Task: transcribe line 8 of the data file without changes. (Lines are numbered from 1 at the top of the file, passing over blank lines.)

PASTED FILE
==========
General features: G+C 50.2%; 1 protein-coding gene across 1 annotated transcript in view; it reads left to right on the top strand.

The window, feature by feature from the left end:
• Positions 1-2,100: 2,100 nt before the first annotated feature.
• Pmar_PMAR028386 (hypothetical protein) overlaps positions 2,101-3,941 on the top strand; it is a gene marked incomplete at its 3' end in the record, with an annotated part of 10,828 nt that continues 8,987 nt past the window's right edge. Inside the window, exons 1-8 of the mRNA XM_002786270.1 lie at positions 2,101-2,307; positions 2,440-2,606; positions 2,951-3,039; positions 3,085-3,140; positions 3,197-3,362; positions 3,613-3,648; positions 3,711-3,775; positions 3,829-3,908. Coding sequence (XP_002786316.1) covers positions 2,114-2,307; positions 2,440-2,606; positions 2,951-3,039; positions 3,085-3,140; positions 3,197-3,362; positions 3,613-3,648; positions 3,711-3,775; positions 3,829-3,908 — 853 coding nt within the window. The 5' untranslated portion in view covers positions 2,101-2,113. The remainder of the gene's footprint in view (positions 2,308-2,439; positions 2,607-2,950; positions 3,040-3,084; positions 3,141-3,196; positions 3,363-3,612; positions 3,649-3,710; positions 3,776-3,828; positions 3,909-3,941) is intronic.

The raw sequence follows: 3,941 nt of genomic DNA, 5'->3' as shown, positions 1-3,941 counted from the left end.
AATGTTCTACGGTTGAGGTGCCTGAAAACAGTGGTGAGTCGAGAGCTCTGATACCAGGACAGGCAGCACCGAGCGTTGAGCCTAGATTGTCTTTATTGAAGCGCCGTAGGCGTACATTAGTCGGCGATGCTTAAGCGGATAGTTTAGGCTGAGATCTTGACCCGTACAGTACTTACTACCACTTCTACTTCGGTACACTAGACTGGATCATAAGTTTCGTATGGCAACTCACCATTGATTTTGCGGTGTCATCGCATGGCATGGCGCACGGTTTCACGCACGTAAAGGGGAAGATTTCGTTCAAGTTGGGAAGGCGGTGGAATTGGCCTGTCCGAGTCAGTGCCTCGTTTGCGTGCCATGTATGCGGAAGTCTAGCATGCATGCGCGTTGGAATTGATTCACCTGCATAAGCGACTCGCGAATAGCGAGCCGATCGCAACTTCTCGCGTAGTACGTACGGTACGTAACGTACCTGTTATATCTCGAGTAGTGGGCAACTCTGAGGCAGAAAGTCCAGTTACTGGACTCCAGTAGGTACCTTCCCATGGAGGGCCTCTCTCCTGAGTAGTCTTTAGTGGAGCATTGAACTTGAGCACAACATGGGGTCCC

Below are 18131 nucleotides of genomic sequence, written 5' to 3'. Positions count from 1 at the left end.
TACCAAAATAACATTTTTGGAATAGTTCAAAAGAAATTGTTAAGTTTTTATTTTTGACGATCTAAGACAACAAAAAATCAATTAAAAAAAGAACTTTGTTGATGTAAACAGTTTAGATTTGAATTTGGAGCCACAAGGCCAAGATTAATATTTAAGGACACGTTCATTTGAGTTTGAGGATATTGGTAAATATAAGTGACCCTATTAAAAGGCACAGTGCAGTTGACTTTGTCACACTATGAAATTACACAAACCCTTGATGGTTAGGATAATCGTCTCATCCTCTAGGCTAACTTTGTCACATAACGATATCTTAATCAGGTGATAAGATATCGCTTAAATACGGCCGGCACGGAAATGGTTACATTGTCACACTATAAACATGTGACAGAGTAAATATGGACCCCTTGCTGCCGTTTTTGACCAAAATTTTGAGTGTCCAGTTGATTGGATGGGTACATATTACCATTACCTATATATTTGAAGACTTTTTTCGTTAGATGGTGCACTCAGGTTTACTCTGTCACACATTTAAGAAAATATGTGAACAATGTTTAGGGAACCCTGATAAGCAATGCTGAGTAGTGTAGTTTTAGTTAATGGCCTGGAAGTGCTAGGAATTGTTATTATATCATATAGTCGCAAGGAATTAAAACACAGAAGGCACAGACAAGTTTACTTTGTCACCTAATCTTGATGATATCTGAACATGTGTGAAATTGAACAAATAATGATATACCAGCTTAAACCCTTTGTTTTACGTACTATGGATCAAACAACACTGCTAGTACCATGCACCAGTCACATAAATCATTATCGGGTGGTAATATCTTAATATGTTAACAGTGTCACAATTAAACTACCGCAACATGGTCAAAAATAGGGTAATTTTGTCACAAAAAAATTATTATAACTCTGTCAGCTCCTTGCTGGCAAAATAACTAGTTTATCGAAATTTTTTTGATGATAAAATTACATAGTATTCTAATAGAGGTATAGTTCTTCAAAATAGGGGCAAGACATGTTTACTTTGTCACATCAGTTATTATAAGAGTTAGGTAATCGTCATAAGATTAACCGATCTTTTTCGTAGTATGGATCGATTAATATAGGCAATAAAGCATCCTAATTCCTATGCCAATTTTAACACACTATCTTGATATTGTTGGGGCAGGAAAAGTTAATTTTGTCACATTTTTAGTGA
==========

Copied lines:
TACCAAAATAACATTTTTGGAATAGTTCAAAAGAAATTGTTAAGTTTTTATTTTTGACGATCTAAGACAACAAAAAATCAATTAAAAAAAGAACTTTGTTGATGTAAACAGTTTAGATTTGAATTTGGAGCCACAAGGCCAAGATTAATATTTAAGGACACGTTCATTTGAGTTTGAGGATATTGGTAAATATAAGTGACCCTATTAAAAGGCACAGTGCAGTTGACTTTGTCACACTATGAAATTACACAAACCCTTGATGGTTAGGATAATCGTCTCATCCTCTAGGCTAACTTTGTCACATAACGATATCTTAATCAGGTGATAAGATATCGCTTAAATACGGCCGGCACGGAAATGGTTACATTGTCACACTATAAACATGTGACAGAGTAAATATGGACCCCTTGCTGCCGTTTTTGACCAAAATTTTGAGTGTCCAGTTGATTGGATGGGTACATATTACCATTACCTATATATTTGAAGACTTTTTTCGTTAGATGGTGCACTCAGGTTTACTCTGTCACACATTTAAGAAAATATGTGAACAATGTTTAGGGAACCCTGATAAGCAATGCTGAGTAGTGTAGTTTTAGTTAATGGCCTGGAAGTGCTAGGAATTGTTATTATATCATATAGTCGCAAGGAATTAAAACACAGAAGGCACAGACAAGTTTACTTTGTCACCTAATCTTGATGATATCTGAACATGTGTGAAATTGAACAAATAATGATATACCAGCTTAAACCCTTTGTTTTACGTACTATGGATCAAACAACACTGCTAGTACCATGCACCAGTCACATAAATCATTATCGGGTGGTAATATCTTAATATGTTAACAGTGTCACAATTAAACTACCGCAACATGGTCAAAAATAGGGTAATTTTGTCACAAAAAAATTATTATAACTCTGTCAGCTCCTTGCTGGCAAAATAACTAGTTTATCGAAATTTTTTTGATGATAAAATTACATAGTATTCTAATAGAGGTATAGTTCTTCAAAATAGGGGCAAGACATGTTTACTTTGTCACATCAGTTATTATAAGAGTTAGGTAATCGTCATAAGATTAACCGATCTTTTTCGTAGTATGGATCGATTAATATAGGCAATAAAGCATCCTAATTCCTATGCCAATTTTAACACACTATCTTGATATTGTTGGGGCAGGAAAAGTTAATTTTGTCACATTTTTAGTGA